Given this was once a country of incorrigible baton-droppers, the British men’s relay team restored national pride in the most emphatic and improbable style last night with a gold medal to gatecrash Usain Bolt’s showpiece send-off. The juxtaposition of Nethaneel Mitchell-Blake jumping for joy as a tormented Bolt cursed a strained hamstring is one that will remain seared upon the minds of all who saw it.
Seldom has an evening of sport culminated in such an emotional maelstrom. Bolt must have played the script over in his head a dozen times: one more Saturday night gold, for old times’ sake, for the ultimate showman. Except the quartet of Mitchell-Blake, Chijindu Ujah, Adam Gemili and Daniel Talbot would have none of it. Running down the Americans in the closing strides, they produced Britain’s first 4 x 100 metres gold at world championships and the first ever by a host nation.
Bolt, prone and distraught on the track, was left to endure an exit as undignified as it was controversial. The finest champions are not defined by their last moments in the field of battle, but as heartbreakers go this was Donald Bradman’s duck at the Oval to the power of 100. It looked at first like the infernally-timed breakdown of his ageing legs, but each of Bolt’s team-mates argued that he had suffered a cramp brought on by unnecessary delays.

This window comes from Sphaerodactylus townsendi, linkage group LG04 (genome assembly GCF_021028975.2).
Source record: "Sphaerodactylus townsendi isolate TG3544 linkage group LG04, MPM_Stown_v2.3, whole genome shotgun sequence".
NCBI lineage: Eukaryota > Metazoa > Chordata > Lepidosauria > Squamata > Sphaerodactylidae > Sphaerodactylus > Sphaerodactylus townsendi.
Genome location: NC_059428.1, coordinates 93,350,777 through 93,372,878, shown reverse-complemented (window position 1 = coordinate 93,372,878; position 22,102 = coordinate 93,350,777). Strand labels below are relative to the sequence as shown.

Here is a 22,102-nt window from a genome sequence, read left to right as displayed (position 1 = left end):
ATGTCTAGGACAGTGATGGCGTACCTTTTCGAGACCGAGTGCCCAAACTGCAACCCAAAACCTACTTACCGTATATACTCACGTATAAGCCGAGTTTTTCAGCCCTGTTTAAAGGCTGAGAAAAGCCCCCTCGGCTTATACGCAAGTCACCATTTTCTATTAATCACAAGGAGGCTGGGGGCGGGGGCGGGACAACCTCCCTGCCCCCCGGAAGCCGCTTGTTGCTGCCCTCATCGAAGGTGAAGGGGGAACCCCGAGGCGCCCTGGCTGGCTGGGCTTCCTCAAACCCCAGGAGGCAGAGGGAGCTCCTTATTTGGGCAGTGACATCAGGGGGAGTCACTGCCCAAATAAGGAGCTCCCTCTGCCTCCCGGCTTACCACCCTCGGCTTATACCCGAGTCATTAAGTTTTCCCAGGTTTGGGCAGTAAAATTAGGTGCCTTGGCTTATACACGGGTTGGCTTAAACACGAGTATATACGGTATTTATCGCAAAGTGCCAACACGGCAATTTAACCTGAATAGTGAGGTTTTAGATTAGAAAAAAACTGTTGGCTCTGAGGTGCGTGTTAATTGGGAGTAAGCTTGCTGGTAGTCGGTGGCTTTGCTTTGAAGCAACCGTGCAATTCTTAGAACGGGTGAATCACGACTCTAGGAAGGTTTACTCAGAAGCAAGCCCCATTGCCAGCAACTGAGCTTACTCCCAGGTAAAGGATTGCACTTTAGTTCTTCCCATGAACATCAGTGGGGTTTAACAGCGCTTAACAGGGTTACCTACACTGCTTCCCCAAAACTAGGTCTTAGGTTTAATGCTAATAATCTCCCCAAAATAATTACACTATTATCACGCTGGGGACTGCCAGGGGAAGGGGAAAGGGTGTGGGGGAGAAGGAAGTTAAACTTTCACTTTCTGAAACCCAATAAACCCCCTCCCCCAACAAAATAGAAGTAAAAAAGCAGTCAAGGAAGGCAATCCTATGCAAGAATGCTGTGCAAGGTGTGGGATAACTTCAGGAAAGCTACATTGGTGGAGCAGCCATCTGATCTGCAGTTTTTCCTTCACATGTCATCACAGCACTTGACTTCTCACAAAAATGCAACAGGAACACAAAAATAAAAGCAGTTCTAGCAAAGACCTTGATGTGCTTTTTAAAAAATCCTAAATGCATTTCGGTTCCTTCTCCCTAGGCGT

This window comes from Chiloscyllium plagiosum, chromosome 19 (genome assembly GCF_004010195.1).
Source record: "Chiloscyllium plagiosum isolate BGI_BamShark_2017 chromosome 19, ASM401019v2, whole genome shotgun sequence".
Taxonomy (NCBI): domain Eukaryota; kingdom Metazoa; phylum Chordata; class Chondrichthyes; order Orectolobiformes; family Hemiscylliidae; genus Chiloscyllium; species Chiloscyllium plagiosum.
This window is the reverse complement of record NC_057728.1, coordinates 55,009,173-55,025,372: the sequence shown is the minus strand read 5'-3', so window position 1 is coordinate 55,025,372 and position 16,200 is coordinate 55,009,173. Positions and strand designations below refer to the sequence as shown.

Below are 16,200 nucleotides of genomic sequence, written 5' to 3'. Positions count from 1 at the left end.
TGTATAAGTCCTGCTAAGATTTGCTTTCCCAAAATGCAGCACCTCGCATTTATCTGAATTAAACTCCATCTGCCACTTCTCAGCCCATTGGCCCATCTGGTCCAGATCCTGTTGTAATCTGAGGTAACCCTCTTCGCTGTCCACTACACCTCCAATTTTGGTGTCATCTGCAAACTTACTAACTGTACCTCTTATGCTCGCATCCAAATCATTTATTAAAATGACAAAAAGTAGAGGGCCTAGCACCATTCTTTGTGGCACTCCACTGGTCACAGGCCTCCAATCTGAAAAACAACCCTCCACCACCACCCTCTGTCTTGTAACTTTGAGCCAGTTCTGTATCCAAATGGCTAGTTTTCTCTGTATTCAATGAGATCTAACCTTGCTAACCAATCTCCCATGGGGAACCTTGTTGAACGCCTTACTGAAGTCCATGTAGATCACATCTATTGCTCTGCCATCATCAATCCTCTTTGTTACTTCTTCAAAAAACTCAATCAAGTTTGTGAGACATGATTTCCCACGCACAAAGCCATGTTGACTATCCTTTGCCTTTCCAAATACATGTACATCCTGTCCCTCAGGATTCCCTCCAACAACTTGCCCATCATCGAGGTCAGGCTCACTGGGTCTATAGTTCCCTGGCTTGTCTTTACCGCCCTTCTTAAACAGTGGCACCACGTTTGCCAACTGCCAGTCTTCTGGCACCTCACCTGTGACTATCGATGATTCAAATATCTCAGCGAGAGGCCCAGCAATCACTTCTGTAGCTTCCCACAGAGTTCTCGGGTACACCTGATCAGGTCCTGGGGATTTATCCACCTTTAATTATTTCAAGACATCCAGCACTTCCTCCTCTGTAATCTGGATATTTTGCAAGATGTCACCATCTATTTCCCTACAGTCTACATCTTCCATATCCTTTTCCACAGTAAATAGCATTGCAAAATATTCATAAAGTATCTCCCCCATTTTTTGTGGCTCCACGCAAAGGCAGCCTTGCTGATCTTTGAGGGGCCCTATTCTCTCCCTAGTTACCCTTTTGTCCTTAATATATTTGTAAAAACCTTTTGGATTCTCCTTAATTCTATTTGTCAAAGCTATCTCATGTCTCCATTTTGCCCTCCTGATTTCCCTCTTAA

Bolt and Farah say farewell at World Athletics Championships - in pictures
The man of the moment had been waiting interminably while the last medal ceremonies were conducted, which Yohan Blake claimed had contributed to cramp. “They were holding us too long in the call room,” Blake said. “Usain was really cold. In fact he said to me, ‘Yohan, this is crazy – 40 minutes and two medal presentations before our run. We kept warming up and waiting, and I think it got the better of us. We were over-warm.” Bolt, for his part, headed to the treatment room and left the scene without a word.
For four young British sprinters, however, this was a triumph of which they could scarcely have dreamt. The astonishment was writ large on their faces. Gemili was supposed to be the forgotten man of London 2017, not even selected for an individual event, and here he was a world champion. Mitchell-Blake had been in pieces barely 48 hours earlier, when he was squeezed out of a medal in the 200m by fractions, and now he was toasting an anchor leg to glory. Who was writing this material? Assuredly nobody Jamaican.
Amid febrile scenes at the Olympic Park, the British collective produced stunning individual efforts and seamless changeovers to thwart the US favourites in a time of 37.47 seconds, the fastest in the world this year and the quickest by a European since 1999. Mitchell-Blake had everything to do in bringing it home and yet he tore past Christian Coleman, the silver medallist, like a man possessed.